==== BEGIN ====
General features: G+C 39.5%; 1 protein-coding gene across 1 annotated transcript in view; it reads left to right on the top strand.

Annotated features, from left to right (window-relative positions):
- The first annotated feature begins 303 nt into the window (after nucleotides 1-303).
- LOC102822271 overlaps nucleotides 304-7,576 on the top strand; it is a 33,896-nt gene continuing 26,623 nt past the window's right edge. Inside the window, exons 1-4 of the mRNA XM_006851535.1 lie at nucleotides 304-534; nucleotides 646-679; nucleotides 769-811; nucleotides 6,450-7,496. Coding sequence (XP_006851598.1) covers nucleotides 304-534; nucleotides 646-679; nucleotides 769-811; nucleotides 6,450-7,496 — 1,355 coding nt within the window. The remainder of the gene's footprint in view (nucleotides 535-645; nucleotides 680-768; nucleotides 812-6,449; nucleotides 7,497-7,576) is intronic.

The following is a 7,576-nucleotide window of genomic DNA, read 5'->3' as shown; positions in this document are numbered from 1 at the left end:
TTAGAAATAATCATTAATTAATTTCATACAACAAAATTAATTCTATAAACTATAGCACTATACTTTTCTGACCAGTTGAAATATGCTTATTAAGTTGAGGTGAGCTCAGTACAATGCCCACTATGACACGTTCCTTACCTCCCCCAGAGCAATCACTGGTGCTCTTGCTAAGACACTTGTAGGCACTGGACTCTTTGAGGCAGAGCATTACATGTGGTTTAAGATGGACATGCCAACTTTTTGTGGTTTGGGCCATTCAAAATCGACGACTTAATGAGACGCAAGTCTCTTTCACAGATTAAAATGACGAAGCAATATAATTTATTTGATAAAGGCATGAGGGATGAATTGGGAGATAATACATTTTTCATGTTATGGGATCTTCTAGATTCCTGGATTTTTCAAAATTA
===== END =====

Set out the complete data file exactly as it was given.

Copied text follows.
General features: G+C 39.5%; 1 protein-coding gene across 1 annotated transcript in view; it reads left to right on the top strand.

Annotated features, from left to right (window-relative positions):
- The first annotated feature begins 303 nt into the window (after nucleotides 1-303).
- LOC102822271 overlaps nucleotides 304-7,576 on the top strand; it is a 33,896-nt gene continuing 26,623 nt past the window's right edge. Inside the window, exons 1-4 of the mRNA XM_006851535.1 lie at nucleotides 304-534; nucleotides 646-679; nucleotides 769-811; nucleotides 6,450-7,496. Coding sequence (XP_006851598.1) covers nucleotides 304-534; nucleotides 646-679; nucleotides 769-811; nucleotides 6,450-7,496 — 1,355 coding nt within the window. The remainder of the gene's footprint in view (nucleotides 535-645; nucleotides 680-768; nucleotides 812-6,449; nucleotides 7,497-7,576) is intronic.

The following is a 7,576-nucleotide window of genomic DNA, read 5'->3' as shown; positions in this document are numbered from 1 at the left end:
TTAGAAATAATCATTAATTAATTTCATACAACAAAATTAATTCTATAAACTATAGCACTATACTTTTCTGACCAGTTGAAATATGCTTATTAAGTTGAGGTGAGCTCAGTACAATGCCCACTATGACACGTTCCTTACCTCCCCCAGAGCAATCACTGGTGCTCTTGCTAAGACACTTGTAGGCACTGGACTCTTTGAGGCAGAGCATTACATGTGGTTTAAGATGGACATGCCAACTTTTTGTGGTTTGGGCCATTCAAAATCGACGACTTAATGAGACGCAAGTCTCTTTCACAGATTAAAATGACGAAGCAATATAATTTATTTGATAAAGGCATGAGGGATGAATTGGGAGATAATACATTTTTCATGTTATGGGATCTTCTAGATTCCTGGATTTTTCAAAATTA